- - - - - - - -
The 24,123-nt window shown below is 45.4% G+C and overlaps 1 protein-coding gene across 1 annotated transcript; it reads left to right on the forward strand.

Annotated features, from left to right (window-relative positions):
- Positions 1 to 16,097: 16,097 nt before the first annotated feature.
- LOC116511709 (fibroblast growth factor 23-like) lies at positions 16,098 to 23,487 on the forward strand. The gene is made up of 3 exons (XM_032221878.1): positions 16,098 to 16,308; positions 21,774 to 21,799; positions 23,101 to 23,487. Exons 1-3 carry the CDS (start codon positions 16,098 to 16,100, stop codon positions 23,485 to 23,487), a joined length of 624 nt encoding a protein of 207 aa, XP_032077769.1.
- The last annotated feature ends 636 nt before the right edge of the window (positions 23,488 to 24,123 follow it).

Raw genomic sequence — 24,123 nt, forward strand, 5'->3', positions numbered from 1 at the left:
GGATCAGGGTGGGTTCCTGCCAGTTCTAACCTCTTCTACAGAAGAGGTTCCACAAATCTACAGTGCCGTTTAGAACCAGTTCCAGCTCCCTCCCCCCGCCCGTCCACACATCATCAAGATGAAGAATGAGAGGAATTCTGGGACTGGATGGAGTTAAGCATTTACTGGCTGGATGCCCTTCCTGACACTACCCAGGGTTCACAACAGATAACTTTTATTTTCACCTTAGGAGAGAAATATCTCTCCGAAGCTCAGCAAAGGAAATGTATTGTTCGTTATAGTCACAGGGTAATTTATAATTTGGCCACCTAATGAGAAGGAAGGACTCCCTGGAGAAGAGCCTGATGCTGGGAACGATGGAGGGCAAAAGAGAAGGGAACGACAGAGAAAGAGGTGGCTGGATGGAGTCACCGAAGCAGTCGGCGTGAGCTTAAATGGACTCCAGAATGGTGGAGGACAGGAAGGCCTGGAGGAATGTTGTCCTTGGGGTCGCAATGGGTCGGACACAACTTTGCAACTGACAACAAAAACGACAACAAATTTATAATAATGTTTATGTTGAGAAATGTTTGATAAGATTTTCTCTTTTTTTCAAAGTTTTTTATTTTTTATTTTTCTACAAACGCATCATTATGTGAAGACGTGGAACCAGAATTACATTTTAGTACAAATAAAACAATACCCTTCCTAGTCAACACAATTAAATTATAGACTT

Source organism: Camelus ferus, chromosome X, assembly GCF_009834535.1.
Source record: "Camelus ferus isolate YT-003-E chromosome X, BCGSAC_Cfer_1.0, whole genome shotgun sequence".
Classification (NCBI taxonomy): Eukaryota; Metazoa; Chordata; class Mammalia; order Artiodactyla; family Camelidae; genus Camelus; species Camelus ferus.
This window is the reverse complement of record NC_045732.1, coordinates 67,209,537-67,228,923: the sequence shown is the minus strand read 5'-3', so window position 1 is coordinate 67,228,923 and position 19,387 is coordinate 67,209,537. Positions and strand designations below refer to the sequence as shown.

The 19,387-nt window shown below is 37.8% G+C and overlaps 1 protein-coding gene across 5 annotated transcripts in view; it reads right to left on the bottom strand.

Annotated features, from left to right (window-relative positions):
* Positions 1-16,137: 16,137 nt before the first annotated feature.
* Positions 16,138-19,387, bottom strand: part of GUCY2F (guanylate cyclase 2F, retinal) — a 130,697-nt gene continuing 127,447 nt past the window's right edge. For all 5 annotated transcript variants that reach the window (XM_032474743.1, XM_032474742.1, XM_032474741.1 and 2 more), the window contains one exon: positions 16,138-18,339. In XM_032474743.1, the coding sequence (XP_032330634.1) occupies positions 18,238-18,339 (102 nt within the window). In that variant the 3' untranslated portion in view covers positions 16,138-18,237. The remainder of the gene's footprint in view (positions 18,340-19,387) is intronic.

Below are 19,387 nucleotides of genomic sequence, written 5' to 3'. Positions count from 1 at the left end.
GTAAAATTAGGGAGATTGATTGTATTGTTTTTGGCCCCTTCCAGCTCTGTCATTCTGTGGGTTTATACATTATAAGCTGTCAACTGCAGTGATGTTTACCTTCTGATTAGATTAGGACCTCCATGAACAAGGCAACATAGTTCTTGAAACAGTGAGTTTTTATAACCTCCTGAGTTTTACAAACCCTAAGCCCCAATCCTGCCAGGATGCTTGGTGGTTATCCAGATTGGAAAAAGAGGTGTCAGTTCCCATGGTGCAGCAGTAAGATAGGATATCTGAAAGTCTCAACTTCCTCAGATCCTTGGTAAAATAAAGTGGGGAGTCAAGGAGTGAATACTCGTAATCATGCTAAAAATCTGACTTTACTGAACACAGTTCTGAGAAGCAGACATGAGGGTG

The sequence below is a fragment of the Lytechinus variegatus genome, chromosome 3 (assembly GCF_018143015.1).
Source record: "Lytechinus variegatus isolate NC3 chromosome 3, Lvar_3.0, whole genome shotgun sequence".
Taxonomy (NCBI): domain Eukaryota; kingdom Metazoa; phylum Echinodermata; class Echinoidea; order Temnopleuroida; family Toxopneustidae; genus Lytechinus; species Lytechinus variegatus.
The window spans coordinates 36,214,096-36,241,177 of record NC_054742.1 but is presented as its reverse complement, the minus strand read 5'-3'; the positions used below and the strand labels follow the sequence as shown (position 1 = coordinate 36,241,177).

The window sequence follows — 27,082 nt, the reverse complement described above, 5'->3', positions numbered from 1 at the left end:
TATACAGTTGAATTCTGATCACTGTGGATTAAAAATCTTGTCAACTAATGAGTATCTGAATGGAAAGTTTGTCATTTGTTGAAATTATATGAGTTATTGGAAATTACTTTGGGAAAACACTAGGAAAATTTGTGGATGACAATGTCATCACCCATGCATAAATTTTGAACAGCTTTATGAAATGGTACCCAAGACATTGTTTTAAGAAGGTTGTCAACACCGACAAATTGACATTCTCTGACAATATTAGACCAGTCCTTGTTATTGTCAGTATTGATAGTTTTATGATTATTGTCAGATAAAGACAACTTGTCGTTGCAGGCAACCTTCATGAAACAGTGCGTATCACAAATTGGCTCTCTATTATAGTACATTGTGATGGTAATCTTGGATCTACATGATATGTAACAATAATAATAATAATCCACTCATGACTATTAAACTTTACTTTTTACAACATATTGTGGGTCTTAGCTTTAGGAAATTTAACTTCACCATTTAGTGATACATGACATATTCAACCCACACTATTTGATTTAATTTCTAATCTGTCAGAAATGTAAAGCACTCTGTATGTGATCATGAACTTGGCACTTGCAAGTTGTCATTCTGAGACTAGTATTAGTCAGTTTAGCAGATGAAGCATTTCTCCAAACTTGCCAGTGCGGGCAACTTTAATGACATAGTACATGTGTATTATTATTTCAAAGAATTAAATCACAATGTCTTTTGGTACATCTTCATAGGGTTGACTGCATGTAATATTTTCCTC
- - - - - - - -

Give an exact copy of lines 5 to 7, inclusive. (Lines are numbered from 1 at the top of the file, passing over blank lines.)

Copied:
- The last annotated feature ends 636 nt before the right edge of the window (positions 23,488 to 24,123 follow it).

Raw genomic sequence — 24,123 nt, forward strand, 5'->3', positions numbered from 1 at the left:
GGATCAGGGTGGGTTCCTGCCAGTTCTAACCTCTTCTACAGAAGAGGTTCCACAAATCTACAGTGCCGTTTAGAACCAGTTCCAGCTCCCTCCCCCCGCCCGTCCACACATCATCAAGATGAAGAATGAGAGGAATTCTGGGACTGGATGGAGTTAAGCATTTACTGGCTGGATGCCCTTCCTGACACTACCCAGGGTTCACAACAGATAACTTTTATTTTCACCTTAGGAGAGAAATATCTCTCCGAAGCTCAGCAAAGGAAATGTATTGTTCGTTATAGTCACAGGGTAATTTATAATTTGGCCACCTAATGAGAAGGAAGGACTCCCTGGAGAAGAGCCTGATGCTGGGAACGATGGAGGGCAAAAGAGAAGGGAACGACAGAGAAAGAGGTGGCTGGATGGAGTCACCGAAGCAGTCGGCGTGAGCTTAAATGGACTCCAGAATGGTGGAGGACAGGAAGGCCTGGAGGAATGTTGTCCTTGGGGTCGCAATGGGTCGGACACAACTTTGCAACTGACAACAAAAACGACAACAAATTTATAATAATGTTTATGTTGAGAAATGTTTGATAAGATTTTCTCTTTTTTTCAAAGTTTTTTATTTTTTATTTTTCTACAAACGCATCATTATGTGAAGACGTGGAACCAGAATTACATTTTAGTACAAATAAAACAATACCCTTCCTAGTCAACACAATTAAATTATAGACTT